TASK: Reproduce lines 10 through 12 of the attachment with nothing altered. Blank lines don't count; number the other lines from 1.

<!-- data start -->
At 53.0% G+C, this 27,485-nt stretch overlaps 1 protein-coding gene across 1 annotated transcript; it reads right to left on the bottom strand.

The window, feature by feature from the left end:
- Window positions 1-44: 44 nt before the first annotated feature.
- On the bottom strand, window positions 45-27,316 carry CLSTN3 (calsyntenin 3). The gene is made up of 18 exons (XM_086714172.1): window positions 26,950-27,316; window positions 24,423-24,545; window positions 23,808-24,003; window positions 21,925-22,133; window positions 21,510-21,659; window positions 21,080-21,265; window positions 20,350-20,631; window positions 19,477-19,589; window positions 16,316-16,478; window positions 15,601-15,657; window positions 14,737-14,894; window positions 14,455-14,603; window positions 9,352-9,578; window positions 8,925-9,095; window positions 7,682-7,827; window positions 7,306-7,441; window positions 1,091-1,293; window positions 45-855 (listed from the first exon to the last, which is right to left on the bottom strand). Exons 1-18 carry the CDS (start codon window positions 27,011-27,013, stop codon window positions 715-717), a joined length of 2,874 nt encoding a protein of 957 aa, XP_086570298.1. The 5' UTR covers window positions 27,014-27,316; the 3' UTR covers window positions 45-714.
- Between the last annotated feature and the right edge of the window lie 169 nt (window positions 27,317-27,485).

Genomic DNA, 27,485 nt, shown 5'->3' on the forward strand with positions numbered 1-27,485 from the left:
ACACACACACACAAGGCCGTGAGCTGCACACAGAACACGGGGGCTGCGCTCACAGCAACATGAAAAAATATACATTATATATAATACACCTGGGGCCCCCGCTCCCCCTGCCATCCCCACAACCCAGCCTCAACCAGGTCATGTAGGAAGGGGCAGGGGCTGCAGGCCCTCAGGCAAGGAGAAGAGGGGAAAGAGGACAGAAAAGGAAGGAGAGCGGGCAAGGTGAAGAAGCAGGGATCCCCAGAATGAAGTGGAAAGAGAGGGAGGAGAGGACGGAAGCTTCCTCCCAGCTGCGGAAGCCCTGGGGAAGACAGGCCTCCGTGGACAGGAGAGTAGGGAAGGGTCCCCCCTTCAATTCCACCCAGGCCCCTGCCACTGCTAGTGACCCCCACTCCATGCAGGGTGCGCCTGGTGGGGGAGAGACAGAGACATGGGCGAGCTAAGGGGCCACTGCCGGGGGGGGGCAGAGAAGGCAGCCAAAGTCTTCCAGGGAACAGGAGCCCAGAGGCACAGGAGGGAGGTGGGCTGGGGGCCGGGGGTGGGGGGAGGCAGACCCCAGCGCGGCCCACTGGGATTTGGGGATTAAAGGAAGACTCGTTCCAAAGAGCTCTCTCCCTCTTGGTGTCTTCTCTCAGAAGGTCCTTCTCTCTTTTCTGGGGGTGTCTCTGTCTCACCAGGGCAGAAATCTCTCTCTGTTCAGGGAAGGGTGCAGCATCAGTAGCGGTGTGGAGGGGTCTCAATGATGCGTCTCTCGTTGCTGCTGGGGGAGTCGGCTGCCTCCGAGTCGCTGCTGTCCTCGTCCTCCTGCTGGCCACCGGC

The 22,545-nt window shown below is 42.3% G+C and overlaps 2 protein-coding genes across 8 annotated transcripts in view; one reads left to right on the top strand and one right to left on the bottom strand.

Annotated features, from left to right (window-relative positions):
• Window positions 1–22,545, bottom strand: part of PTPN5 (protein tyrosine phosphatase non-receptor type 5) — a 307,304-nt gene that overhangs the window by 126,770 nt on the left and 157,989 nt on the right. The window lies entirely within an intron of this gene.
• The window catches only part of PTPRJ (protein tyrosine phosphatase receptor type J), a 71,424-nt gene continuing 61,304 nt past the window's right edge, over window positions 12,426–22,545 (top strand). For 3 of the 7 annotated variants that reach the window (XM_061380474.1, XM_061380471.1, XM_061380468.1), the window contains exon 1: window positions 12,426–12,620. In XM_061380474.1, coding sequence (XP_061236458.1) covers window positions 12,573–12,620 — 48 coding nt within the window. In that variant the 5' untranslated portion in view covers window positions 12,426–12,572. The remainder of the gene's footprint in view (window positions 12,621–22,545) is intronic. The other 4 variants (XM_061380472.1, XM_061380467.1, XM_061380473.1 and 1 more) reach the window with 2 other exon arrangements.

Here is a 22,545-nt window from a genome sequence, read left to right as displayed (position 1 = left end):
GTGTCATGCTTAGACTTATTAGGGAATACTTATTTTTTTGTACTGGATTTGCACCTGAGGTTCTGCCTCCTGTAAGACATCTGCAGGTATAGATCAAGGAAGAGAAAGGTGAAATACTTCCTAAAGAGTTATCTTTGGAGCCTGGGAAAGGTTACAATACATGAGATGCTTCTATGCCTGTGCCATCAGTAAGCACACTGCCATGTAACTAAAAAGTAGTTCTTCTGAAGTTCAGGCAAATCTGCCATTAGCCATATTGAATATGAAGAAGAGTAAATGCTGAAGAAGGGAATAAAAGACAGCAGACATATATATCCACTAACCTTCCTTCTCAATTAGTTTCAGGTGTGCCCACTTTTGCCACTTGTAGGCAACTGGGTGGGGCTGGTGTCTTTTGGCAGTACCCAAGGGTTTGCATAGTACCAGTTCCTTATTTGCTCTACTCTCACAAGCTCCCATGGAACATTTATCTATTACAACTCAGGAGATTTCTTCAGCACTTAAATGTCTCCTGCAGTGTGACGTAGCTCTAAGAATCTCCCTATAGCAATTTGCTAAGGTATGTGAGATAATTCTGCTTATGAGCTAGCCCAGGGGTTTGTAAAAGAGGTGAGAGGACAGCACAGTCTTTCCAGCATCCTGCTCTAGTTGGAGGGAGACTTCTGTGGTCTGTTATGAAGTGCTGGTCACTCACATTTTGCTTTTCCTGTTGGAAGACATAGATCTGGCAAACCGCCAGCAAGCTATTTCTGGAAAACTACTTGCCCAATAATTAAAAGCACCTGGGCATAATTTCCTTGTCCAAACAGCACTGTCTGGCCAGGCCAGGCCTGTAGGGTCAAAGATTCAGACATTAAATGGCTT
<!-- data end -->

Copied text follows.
• Window positions 1–22,545, bottom strand: part of PTPN5 (protein tyrosine phosphatase non-receptor type 5) — a 307,304-nt gene that overhangs the window by 126,770 nt on the left and 157,989 nt on the right. The window lies entirely within an intron of this gene.
• The window catches only part of PTPRJ (protein tyrosine phosphatase receptor type J), a 71,424-nt gene continuing 61,304 nt past the window's right edge, over window positions 12,426–22,545 (top strand). For 3 of the 7 annotated variants that reach the window (XM_061380474.1, XM_061380471.1, XM_061380468.1), the window contains exon 1: window positions 12,426–12,620. In XM_061380474.1, coding sequence (XP_061236458.1) covers window positions 12,573–12,620 — 48 coding nt within the window. In that variant the 5' untranslated portion in view covers window positions 12,426–12,572. The remainder of the gene's footprint in view (window positions 12,621–22,545) is intronic. The other 4 variants (XM_061380472.1, XM_061380467.1, XM_061380473.1 and 1 more) reach the window with 2 other exon arrangements.

Here is a 22,545-nt window from a genome sequence, read left to right as displayed (position 1 = left end):